Friday, December 15, 2017

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Can watermelon and where you live prevent prostate cancer?

Written by  Rick Piester

For such a small thing (about the size of a walnut,) the prostate sure gets a lot of press. The vaguely kidney-bean-shaped gland sits at the base of the male bladder and encircles the urethra, the tube that carries urine and semen out of the body.

Its job is to produce some of the fluid that nourishes and protects sperm cells in semen.

Every male should be mindful of the prostate, because every male has one. And after age 50 or so, it can be the source of trouble that no man would want. The prostate tends to enlarge as a man ages, with ills range from an overly enlarged prostate (benign prostatic hyperplasia in medical terms) to inflammation of the gland (prostatitis) to prostate cancer, which can affect as many as 230,000 men each year.

Prostate cancer is the most common cancer among men. It’s the second leading cause of cancer death after lung cancer in men. 

So it makes good sense for every man to do what he can in youth to avoid problems with the prostate later on in life. There’s no guarantee, but there are steps that men can take in their 20s, 30s and 40s to up the chances for a healthier 50s and beyond.

According to Andrew Colhoun MD, of Virginia Urology in Richmond, the main steps to take in prostate care is to take care of the packaging around it. Good general health practices, Dr. Colhoun says, can pay dividends in prostate health.

Certain risk factors, he says, can’t be avoided. Those include your age, your family history, your race (a higher incidence of cancer among African Americans, especially people of Caribbean extraction and Caucasians higher than Hispanics, for example) and even where you live.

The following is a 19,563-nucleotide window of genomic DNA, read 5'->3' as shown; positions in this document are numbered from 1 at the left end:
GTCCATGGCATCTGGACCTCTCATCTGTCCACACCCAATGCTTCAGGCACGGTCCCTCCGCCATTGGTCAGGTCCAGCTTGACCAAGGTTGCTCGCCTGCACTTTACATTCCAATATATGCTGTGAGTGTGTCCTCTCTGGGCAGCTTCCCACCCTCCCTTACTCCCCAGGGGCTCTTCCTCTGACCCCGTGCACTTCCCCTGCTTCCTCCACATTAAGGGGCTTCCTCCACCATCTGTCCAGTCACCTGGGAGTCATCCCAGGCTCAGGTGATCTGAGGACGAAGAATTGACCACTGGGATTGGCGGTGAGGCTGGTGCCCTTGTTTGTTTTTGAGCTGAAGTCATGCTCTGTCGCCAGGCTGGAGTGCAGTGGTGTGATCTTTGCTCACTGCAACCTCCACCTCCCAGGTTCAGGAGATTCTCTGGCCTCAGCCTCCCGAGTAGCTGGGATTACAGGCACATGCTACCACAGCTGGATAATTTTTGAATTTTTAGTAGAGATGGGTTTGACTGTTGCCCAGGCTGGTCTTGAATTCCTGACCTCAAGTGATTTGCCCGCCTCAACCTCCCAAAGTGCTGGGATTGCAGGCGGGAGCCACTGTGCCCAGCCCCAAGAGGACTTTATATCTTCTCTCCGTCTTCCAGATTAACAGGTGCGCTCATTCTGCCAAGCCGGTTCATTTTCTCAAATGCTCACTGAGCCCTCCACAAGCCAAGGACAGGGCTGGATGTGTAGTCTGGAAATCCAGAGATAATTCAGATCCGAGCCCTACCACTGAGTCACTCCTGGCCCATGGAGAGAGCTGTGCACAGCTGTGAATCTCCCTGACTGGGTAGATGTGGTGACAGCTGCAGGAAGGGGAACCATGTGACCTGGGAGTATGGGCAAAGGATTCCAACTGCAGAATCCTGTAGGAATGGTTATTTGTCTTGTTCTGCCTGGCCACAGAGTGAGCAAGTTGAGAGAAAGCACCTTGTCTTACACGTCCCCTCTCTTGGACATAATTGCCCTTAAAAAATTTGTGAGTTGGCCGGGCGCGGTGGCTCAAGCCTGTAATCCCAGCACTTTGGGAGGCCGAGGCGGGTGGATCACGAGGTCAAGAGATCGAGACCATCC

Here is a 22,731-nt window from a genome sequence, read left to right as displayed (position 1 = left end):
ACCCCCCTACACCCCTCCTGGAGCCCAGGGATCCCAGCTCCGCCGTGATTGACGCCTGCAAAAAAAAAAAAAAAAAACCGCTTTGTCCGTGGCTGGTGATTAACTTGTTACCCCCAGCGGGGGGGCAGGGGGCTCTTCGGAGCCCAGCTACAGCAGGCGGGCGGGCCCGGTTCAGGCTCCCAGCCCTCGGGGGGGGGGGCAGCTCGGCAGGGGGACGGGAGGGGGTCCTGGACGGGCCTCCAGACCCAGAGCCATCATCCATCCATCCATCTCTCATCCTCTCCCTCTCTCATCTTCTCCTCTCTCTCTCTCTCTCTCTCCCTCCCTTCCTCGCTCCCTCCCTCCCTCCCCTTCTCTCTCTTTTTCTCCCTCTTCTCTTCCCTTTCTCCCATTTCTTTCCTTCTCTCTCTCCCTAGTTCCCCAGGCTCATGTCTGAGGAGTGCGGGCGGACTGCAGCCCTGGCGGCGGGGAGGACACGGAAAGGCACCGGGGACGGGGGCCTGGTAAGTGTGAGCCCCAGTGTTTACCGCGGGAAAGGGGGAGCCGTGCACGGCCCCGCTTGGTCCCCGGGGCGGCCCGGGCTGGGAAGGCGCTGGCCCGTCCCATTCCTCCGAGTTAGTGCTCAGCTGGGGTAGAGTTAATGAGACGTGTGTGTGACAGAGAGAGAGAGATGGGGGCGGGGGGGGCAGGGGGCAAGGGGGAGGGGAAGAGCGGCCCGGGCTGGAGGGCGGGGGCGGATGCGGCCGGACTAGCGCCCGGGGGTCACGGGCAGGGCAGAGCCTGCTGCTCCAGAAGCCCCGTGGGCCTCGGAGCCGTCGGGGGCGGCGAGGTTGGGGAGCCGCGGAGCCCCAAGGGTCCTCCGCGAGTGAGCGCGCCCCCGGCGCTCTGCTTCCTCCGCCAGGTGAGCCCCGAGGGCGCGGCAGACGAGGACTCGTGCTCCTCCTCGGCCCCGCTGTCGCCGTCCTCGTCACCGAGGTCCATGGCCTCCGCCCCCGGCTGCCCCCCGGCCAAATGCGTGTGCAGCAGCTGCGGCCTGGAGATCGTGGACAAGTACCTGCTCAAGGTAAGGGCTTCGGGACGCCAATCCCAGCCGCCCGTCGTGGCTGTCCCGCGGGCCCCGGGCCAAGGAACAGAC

Research suggests that men living above the 40th degree of latitude have a higher chance of a diagnosis of prostate cancer. Virginia is below 40 degrees latitude. 

Those factors aside, here are some things you can do to keep yourself, and your prostate, healthy:

  • Cultivate a diet low in saturated fats and high in fruits and vegetables. Limit your intake of animal fats, including dairy products; eat lots of fish, fruits (especially watermelon) vegetables (especially cooked tomatoes, onions, garlic, broccoli, cauliflower, leafy green vegetables and others). Green tea also helps. “We see a lower incidence of prostate cancer in Asian men and vegetarian men,” Dr. Colhoun notes, “and altering your diet to consume more fruits and vegetables, less red meats and cured meats and less animal fats may play a role in decreasing the risk of developing prostate cancer.”

Watermelon is a good source of lycopene, an antioxidant linked with treatment and prevention of cancer. 

  • Thirty minutes of exercise four to five times a week is a baseline.

There are no studies that suggest clear benefit to the prostate of vitamins and herbal supplements, and Dr. Colhoun cautions that they are “tricky subjects” pertaining to prostate cancer.  He notes that very high intake of calcium — significantly above daily recommendations — has been associated with a higher risk of prostate cancer, as well as too much or too little Vitamin D.

Pay attention to your urine stream, Dr. Calhoun says. If you have trouble urinating, it may be a sign of trouble. Also, stay hydrated; he recommends drinking two liters (slightly over 2 quarts) of water a day.

The American Urological Association recommends screening for prostate cancer between the ages of 55 and 70 for healthy men, with the ages adjusted for at-risk men, healthier older men, etc. The screening is quick, simple and painless, involving a rectal exam and a blood test called the PSA. And always be sure to discuss your individual needs with your physician. 

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Expert Contributor:  Andrew Colhoun, MD, of Virginia Urology in Richmond.